The 411 on 441 Willoughby: Bed-Stuy Neighbors Rally to Protect 100-Year-Old Mansion

The mansion on the northeast corner of Willoughby Avenue on Nostrand Avenue is made of limestone with a French Gothic influence and is a piece of history to protect.

Because of this, the property’s lifelong neighbors are campaigning for the New York City landmark’s designation to protect its historical, architectural, and cultural significance. On Tuesday, around 15 of these neighbors gathered on Zoom to get the ball rolling.

Landmark status would protect the historic building from demolition, ensuring that no high-rise building is built in its place and protecting the natural sunlight the block receives.

441 Willoughby St. Photo by Anna Bradley-Smith for BK Reader.

Landmark status would also ensure that NYC’s Landmark Preservation Commission would approve any change, reconstruction, or new construction that affects the building.

With this protection status, the owners of the building are also legally obliged to keep the building in good condition. The mansion, spanning over 12,000 square feet, could use a careful restoration.

“There are rumors that the mansion may have been sold, but that’s all speculation right now,” said Lauren Cawdrey, neighbor and local business owner.

“There is no public information about the possible sale yet, but the landmark status should happen anyway. It is such an important building and there is nothing like it. “

Cawdrey owns and operates Willoughby General, a popular Bed Stuy store and coffee shop near the historic building.

441 Willoughby

The building was built around the turn of the century by the German-American architect Theobald Engelhardt for a successful German grocer named Jacob Dangler.

Dangler specialized in provisions such as sausage and cheese specialties and, due to his business success, built the magnificent family house for his wife and three sons near his factory.

The house belonged to Dangler’s prominent and dedicated Brooklyn family until 1941 when it was sold privately. About 20 years later it was sold to the Oriental Grand Chapter of the Eastern Star, a Masonic organization for men and women founded in 1850, although today it is almost exclusively reserved for women.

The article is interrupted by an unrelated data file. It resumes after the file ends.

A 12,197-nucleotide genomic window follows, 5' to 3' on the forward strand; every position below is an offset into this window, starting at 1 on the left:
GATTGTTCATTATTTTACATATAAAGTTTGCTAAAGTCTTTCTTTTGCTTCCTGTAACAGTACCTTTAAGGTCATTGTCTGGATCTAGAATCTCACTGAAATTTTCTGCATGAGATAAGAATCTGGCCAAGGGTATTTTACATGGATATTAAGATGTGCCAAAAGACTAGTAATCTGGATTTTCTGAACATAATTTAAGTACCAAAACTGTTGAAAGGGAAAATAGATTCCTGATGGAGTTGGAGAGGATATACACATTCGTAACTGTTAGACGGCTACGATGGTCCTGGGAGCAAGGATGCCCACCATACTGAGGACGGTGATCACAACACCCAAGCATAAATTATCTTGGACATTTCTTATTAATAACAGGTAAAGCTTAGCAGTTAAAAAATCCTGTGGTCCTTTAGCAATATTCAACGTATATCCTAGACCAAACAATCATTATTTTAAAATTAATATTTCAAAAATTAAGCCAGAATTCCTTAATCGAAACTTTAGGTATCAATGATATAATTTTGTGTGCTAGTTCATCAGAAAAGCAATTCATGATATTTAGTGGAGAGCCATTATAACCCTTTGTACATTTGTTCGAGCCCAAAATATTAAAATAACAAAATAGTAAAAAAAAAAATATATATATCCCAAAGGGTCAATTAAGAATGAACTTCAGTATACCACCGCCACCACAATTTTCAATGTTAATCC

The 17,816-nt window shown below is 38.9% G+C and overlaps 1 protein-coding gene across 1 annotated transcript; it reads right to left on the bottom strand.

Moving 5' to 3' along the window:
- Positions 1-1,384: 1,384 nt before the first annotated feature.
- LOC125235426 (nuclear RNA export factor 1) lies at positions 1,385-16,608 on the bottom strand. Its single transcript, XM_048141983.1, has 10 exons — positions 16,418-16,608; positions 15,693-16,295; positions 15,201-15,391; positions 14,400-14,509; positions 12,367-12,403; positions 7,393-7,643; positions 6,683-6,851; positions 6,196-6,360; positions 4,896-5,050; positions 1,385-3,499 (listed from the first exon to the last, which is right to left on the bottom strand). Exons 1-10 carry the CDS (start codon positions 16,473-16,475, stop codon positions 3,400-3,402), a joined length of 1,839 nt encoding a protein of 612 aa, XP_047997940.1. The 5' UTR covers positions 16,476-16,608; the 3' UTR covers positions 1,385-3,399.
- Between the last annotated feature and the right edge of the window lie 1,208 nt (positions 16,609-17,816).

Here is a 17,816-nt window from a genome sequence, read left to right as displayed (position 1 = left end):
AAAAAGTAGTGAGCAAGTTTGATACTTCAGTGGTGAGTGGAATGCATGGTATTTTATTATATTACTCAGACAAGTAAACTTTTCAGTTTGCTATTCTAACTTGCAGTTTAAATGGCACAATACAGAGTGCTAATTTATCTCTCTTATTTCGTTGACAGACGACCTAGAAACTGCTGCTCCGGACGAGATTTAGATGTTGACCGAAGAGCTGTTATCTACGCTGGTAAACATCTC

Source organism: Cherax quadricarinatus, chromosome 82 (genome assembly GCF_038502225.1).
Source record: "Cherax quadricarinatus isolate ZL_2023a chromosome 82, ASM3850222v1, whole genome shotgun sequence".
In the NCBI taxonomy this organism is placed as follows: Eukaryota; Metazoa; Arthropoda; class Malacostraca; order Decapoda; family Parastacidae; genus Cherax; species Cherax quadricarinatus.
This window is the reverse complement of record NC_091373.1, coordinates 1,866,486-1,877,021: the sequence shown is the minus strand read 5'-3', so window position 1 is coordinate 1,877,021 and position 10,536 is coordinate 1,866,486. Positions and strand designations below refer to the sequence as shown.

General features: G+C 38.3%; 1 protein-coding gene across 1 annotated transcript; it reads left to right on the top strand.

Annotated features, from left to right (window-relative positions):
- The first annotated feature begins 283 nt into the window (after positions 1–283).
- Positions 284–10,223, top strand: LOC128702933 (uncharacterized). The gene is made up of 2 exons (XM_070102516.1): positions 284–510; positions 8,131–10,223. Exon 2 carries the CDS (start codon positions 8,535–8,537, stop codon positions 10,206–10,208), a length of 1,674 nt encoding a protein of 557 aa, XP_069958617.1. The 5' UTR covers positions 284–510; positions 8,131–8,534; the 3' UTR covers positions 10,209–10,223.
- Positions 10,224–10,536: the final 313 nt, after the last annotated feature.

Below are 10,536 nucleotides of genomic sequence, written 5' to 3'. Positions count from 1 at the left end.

441 Willoughby St. Photo by Anna Bradley-Smith for BK Reader.

The mansion currently serves as the community center for neighborhood get-togethers, and its grandeur is a point that neighbors will be proud of for a lifetime.

“This is where neighborhood meetups and events take place, and they have parties on the weekends,” said Cawdrey. “It’s a total scene.”

“It is important to note that there are several lifetime members who share this concern,” said Mike Porter at the Zoom meetings. As a child, Porter said he attended Boy Scout meetings at the villa.

“The outcry over the rumor has been overwhelming from what I’ve seen,” Porter said.

One of the meeting attendees said she heard that the group renovating the nearby transit hall is also buying the mansion, but the origins of the rumor are unclear.

BK readers has contacted the building authority for clarification, but received no answer by the time of publication.

Achieving landmark status is not an easy task. Cawdrey and her neighbors must apply to the LPC. Once the neighborhood group has been reviewed, researched, and approved, they can schedule a public hearing to bring their case forward. After the public hearing, LPC will vote.

If the LPC votes to approve the landmark, the commission must prepare a full report on the impact of the designation to the city council. Then the city council will decide whether the appointment will go ahead.

Although the bloc has only just begun petitioning for landmark status, the initiative is already being heeded and supported by local politicians like Chi Ossé, elected councilor for Bed-Stuy’s District 36.

“It was really reassuring to have the support. The building – it’s just worth fighting for, ”said Cawdrey. “Though we don’t even know if it’s a fight.”

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